Ever wanted to change the world? To be able to travel? There are many university students who dream of travelling the globe and doing something worthwhile. Yet in the midst of papers, exams, and all-nighters, it is easy to lose sight of those aspirations and fall into a dreary routine of work and school. But there is one program at SFU worth considering that tackles both of these goals at once.
Semester in Development is a program that is unlike any offered by SFU. It is a unique study abroad opportunity that not only allows students to earn academic credit at an institution away from home, but also allows them to gain work experience by working with nonprofit organizations in those countries. This experience is currently being offered in Kampala, Uganda.
If SFU doesn’t run this program, then who does?
You may have had friends go on exchange or attend a field school through International Services for Students at SFU, but the organization who runs this program, Insight Global Education, is one that is not as well-known.
Insight Global Education was founded in 2013 and aims to address issues within and change perceptions of developing countries. According to their website, they “[design] and [run] experiential, student travel programs that encourage youth to 1) engage, 2) learn, and 3) question.” They are a study abroad program with a purpose, one that is intent on helping students learn about the world and cultivate their professional skills within the nonprofit sector. While they are not affiliated with the university, Insight Global Education does work in partnership with SFU in order to run their programs.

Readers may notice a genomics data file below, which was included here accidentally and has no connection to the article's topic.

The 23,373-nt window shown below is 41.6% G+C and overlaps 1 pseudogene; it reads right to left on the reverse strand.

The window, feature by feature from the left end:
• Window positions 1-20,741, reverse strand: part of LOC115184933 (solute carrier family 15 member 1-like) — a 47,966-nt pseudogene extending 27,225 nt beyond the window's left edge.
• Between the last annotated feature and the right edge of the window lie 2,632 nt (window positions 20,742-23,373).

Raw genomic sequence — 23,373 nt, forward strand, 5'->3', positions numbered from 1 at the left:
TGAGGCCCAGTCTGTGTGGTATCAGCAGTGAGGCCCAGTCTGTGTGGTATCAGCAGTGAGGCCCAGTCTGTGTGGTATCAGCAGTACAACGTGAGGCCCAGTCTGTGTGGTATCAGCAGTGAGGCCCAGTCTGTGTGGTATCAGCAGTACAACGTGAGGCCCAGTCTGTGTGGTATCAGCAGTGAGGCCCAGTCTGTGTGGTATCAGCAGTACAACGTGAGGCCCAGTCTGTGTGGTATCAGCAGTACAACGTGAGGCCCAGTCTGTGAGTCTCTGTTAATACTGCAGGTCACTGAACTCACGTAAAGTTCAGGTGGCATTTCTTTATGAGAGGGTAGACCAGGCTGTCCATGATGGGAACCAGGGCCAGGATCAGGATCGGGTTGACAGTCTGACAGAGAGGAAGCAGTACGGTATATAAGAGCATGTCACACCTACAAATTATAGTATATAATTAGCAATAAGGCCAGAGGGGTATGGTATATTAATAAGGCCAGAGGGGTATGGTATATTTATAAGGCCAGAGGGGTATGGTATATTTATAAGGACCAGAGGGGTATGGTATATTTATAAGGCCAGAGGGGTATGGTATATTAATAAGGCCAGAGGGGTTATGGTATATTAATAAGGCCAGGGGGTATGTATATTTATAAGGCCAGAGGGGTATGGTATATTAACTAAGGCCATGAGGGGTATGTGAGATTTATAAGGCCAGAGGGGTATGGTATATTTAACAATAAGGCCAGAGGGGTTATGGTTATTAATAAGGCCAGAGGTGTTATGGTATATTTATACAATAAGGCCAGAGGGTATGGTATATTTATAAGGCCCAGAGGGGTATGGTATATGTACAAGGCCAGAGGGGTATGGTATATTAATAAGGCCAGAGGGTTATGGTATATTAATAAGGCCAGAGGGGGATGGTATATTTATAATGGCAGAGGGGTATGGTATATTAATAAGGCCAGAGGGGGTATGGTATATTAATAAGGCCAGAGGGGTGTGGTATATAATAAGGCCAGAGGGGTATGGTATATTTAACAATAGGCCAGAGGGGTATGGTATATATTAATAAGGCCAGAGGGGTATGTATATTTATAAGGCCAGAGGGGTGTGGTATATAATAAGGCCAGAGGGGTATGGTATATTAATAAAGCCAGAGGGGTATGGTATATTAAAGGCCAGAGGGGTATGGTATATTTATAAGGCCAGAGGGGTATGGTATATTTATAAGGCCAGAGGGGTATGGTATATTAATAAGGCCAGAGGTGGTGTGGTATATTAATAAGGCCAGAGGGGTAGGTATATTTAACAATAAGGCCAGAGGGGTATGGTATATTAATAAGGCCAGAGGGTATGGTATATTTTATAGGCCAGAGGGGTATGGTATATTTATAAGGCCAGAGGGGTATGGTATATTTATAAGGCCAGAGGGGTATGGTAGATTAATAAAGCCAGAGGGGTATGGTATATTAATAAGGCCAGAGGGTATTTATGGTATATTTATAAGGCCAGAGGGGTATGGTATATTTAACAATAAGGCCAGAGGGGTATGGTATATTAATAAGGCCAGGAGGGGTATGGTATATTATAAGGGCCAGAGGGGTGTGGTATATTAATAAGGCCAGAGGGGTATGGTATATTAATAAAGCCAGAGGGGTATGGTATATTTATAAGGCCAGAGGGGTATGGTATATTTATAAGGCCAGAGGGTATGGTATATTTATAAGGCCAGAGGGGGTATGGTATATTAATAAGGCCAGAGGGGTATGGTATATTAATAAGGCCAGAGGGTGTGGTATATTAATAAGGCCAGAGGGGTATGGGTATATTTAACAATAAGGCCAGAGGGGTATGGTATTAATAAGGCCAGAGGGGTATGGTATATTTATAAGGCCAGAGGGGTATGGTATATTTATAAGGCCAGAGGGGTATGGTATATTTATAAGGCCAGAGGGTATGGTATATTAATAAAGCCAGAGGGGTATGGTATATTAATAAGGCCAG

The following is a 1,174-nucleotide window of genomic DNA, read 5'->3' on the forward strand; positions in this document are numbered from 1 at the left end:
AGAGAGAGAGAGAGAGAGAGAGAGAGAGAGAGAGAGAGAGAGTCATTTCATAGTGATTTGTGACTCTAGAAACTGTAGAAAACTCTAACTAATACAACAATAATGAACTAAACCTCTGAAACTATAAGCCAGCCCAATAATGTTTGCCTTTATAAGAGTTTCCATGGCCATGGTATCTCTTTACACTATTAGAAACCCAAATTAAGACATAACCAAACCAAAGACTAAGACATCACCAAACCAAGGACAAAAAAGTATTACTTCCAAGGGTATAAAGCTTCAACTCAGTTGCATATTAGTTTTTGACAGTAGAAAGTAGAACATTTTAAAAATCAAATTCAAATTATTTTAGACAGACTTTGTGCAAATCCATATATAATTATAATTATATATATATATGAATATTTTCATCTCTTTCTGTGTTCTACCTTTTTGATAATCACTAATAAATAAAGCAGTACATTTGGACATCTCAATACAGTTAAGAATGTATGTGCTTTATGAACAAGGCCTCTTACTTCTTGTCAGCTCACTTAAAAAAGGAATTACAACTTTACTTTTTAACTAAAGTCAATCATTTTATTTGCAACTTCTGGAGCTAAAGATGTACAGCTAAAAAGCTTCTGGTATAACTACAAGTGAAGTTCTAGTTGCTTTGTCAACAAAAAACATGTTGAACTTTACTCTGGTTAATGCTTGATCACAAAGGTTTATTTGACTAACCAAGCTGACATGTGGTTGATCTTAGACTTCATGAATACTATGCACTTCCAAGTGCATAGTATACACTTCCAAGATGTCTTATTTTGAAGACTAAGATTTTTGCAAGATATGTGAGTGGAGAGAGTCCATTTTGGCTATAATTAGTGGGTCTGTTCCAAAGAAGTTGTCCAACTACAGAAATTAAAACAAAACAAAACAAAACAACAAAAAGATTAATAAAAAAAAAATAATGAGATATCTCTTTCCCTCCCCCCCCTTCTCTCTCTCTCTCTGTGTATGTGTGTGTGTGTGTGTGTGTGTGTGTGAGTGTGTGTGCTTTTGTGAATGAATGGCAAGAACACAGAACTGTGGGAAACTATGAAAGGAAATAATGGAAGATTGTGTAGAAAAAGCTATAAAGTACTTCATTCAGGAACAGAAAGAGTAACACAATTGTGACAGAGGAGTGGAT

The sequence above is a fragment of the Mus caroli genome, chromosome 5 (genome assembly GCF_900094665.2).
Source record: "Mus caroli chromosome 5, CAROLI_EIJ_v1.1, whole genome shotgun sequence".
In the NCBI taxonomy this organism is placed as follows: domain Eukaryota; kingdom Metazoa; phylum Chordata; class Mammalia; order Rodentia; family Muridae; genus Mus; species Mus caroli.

In addition to the Semester in Development program, Insight Global also has a program in Ecuador called Change Lab, which is in partnership with the Beedie School of Business, as well as a Professional Development program.
What is Semester in Development?
The program consists of 12 weeks of studying and interning in Kampala, Uganda. Students complete two courses at Makerere University, which can be transferred back as academic credit for their degree at SFU. Students are then matched with a non-governmental organization (NGO) that aligns with their interests, as they can take their pick from over 20 organizations that Semester in Development is partnered with, and work as an intern for four days a week. These organizations do work in everything ranging from public health in the community, to anti-corruption work, education services, and migrant justice, just to name a few.
Jagvir Kullar is a fourth-year international studies major who participated in the program last year. She is now currently working in a full-time marketing position with Insight Global Education. She encourages students who are considering applying for the program to keep an open mind, as the environment in Kampala is different from what Canadian students are used to. “Don’t shy away from the experience,” she said. “People hear that [the program is based] in East Africa and they tend to get scared, but you don’t realize how important an experience like this is until you actually do it.”